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James Beaumont Neilson (22 June 1792 – 18 January 1865) was a Scottish inventor whose hot-blast process greatly increased the efficiency of smelting iron.

James Beaumont Neilson
Beaumont Neilson.jpg
James Beaumont Neilson
Born22 June 1792
Died18 January 1865 (1865-01-19) (aged 72)
NationalityScottish
Known forHot blast iron smelting
Scientific career
Fieldsinventor
Bust of James Beaumont Neilson, People's Palace, Glasgow

Contents

LifeEdit

He was the son of the engineer Walter Neilson, a millwright and later engine wright,[1] who had been a partner of David Mushet in Calder Ironworks, Glasgow.[2] He was born in Shettleston and was trained as an engine wright. After the failure of a colliery at Irvine he was appointed foreman of the Glasgow Gasworks in 1817 at the age of 25. Five years later he became the manager and engineer there, a position he held for 40 years.

While trying to solve a problem with a blast furnace at Wilsontown Ironworks, Neilson realized that the fuel efficiency of the furnace could be increased by blowing it with hot air, rather than cold air, by passing it through a red-hot vessel. Experiments were continued at Clyde Iron Works, leading to his forming a partnership with Charles Macintosh and others to exploit it. Patents were obtained for the system in 1828.[1]

Experimentation showed that a temperature of 600° Fahrenheit reduced consumption to a third of that with cold blast, and enabled raw coal to be used instead of coke, with a further cost saving. It also enabled the exploitation of black band ironstone, the use of which had previously proved unprofitable.[1]

 
1840 illustration of a Beaumont Neilson blast stove

In the early 1830s litigation was successfully conducted against those who adopted his methods without licence. After that, Neilson and his partners licensed it widely at one shilling per ton iron made, a level low enough to discourage evasion. The royalties were initially low, but by 1840 were producing £30,000 per year from 58 ironmaste.[1]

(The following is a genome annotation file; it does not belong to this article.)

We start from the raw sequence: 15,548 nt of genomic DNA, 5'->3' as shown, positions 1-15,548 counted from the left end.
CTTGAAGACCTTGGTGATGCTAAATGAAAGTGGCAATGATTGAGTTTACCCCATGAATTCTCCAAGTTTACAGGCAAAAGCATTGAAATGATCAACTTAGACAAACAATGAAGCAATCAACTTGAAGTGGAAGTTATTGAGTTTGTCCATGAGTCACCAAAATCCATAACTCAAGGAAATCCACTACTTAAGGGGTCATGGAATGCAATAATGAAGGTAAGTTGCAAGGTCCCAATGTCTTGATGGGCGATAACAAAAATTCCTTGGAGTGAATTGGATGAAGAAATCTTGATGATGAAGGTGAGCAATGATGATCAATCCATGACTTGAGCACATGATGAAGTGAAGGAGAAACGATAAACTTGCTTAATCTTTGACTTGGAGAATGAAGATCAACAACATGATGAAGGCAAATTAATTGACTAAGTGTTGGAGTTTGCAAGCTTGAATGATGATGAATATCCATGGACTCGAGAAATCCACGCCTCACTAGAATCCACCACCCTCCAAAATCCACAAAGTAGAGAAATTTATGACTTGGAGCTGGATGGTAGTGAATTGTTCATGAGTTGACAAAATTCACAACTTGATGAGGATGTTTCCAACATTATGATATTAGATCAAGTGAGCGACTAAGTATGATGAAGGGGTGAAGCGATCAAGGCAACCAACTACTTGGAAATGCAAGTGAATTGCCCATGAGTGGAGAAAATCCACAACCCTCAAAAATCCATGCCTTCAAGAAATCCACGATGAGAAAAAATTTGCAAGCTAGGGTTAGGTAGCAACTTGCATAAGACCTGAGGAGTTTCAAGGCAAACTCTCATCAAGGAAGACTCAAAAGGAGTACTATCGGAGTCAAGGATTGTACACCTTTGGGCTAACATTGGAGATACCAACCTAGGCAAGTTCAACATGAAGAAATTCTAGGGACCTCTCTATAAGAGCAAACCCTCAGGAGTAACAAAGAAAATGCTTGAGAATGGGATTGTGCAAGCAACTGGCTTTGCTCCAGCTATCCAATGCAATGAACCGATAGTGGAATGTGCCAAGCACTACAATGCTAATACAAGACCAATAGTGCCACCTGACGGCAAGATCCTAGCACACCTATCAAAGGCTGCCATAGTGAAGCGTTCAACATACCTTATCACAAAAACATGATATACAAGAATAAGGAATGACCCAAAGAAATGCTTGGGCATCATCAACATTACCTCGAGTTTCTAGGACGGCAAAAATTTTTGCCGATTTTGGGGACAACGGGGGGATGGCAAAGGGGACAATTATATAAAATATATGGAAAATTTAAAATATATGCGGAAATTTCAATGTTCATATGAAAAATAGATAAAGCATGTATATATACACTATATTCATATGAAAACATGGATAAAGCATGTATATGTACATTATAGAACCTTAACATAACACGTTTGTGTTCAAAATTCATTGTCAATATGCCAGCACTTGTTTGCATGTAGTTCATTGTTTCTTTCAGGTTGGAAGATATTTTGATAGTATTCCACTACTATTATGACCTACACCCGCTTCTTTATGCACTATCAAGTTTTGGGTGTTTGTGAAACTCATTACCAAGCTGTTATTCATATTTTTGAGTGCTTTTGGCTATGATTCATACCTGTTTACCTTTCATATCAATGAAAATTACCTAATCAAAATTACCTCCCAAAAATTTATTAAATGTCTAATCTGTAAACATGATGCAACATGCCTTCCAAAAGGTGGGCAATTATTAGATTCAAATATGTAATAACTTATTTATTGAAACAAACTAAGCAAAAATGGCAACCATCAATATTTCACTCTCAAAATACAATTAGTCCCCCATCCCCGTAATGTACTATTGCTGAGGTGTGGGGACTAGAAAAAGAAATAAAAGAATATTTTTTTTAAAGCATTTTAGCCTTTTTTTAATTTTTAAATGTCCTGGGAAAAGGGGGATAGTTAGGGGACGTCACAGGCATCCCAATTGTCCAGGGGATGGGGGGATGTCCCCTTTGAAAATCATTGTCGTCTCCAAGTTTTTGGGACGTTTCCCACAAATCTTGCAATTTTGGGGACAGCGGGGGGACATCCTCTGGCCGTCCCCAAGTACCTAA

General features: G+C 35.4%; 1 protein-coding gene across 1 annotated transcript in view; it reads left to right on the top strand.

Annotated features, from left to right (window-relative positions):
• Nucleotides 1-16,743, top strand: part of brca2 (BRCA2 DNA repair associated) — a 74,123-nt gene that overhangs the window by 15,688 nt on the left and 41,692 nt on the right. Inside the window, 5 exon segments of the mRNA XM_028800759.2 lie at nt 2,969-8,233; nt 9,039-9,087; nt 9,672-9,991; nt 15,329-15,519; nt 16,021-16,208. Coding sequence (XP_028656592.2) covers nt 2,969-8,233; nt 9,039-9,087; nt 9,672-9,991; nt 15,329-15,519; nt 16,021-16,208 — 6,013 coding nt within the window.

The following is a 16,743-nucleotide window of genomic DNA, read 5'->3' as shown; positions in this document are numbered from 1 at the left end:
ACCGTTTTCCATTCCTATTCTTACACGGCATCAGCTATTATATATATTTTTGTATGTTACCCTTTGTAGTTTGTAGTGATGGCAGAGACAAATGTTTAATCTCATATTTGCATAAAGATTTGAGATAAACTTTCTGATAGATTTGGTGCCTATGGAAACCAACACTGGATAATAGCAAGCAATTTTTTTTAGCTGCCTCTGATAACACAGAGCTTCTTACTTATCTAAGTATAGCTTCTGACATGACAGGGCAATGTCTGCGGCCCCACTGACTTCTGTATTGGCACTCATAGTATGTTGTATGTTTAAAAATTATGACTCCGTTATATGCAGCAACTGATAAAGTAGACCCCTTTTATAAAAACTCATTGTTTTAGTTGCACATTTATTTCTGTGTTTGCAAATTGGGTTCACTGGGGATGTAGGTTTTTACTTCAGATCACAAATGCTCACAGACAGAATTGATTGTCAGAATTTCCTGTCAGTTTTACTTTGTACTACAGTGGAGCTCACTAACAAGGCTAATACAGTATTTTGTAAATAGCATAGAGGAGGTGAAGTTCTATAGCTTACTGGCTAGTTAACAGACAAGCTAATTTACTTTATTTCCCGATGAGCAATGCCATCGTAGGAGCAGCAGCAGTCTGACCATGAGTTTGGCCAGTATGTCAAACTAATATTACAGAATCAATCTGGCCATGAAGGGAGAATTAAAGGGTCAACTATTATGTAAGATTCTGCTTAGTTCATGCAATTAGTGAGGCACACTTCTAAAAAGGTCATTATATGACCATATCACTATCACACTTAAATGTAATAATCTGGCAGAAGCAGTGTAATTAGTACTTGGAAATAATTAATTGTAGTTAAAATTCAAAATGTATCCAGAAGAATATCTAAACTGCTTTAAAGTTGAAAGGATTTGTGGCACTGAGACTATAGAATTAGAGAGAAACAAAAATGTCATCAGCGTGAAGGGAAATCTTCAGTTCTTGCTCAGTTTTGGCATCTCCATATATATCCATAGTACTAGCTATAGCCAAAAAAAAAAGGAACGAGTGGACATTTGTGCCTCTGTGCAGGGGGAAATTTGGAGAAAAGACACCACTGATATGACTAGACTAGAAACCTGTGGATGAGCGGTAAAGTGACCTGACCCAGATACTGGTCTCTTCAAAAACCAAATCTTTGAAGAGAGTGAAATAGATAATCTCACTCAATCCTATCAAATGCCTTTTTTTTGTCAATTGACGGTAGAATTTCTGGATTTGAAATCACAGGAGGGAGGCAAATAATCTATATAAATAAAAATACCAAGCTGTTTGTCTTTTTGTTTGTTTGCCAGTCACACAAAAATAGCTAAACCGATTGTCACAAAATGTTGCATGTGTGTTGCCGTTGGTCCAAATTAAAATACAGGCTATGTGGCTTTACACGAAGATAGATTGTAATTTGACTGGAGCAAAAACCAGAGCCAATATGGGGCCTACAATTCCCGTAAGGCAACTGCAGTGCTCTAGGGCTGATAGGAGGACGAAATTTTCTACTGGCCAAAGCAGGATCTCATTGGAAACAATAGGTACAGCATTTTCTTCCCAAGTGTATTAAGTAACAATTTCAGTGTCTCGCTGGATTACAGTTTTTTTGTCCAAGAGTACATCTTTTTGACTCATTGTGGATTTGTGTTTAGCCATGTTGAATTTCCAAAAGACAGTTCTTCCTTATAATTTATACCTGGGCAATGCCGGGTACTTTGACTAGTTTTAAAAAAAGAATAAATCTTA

Certain infringers were intransigent. Between 1839 and the expiry of the patent in 1842 a considerable number of proceedings were brought. Neilson v Baird was heard in the Court of Session in 1843, in a trial lasting 10 days and costing £40,000. Further proceedings against Baird ended in the award of damages of £160,000.[1]

Neilson retired from Glasgow Gasworks in 1847. He bought an estate on Bute. Later he bought an estate at Queenshill, near Kirkcudbright. There he died.[1] He is buried in the family mausoleum at Tongland Kirkyard. His son, Walter Montgomerie Neilson, erected Neilson's Monument to his memory on the hill at Queenshill in 1883.

Both in Glasgow and near Kirkcubright, he founded institutions for the education of working men.

He was a grandfather of High Excellency Nikolai Sultan Giray Crimea Khan 1836—1920, a russian Active Privy Councillor and senator.

William Neilson, James's brother, founded the Glasgow engineers and locomotive manufacturers Neilson and Company, in 1836, partly financed by James. James's son Walter took over the running of the firm in 1843.[3]

 
Neilson's Monument near Ringford, Kirkcudbrightshire

See alsoEdit

ReferencesEdit

  1. ^ a b c d e f "Neilson, James Beaumont (1792–1865)". Oxford Dictionary of National Biography (online ed.). Oxford University Press. doi:10.1093/ref:odnb/19866.(Subscription or UK public library membership required.)
  2. ^ W. K. V. Gale, British iron and steel industry (David and Charles, Newton Abbot 1967), 55-8.
  3. ^ "Records of Neilson, Reid & Co, locomotive builders, Springburn, Glasgow, Scotland". Glasgow University Archives. Archived from the original on 1 June 2012.

External linksEdit

  Media related to James Beaumont Neilson at Wikimedia Commons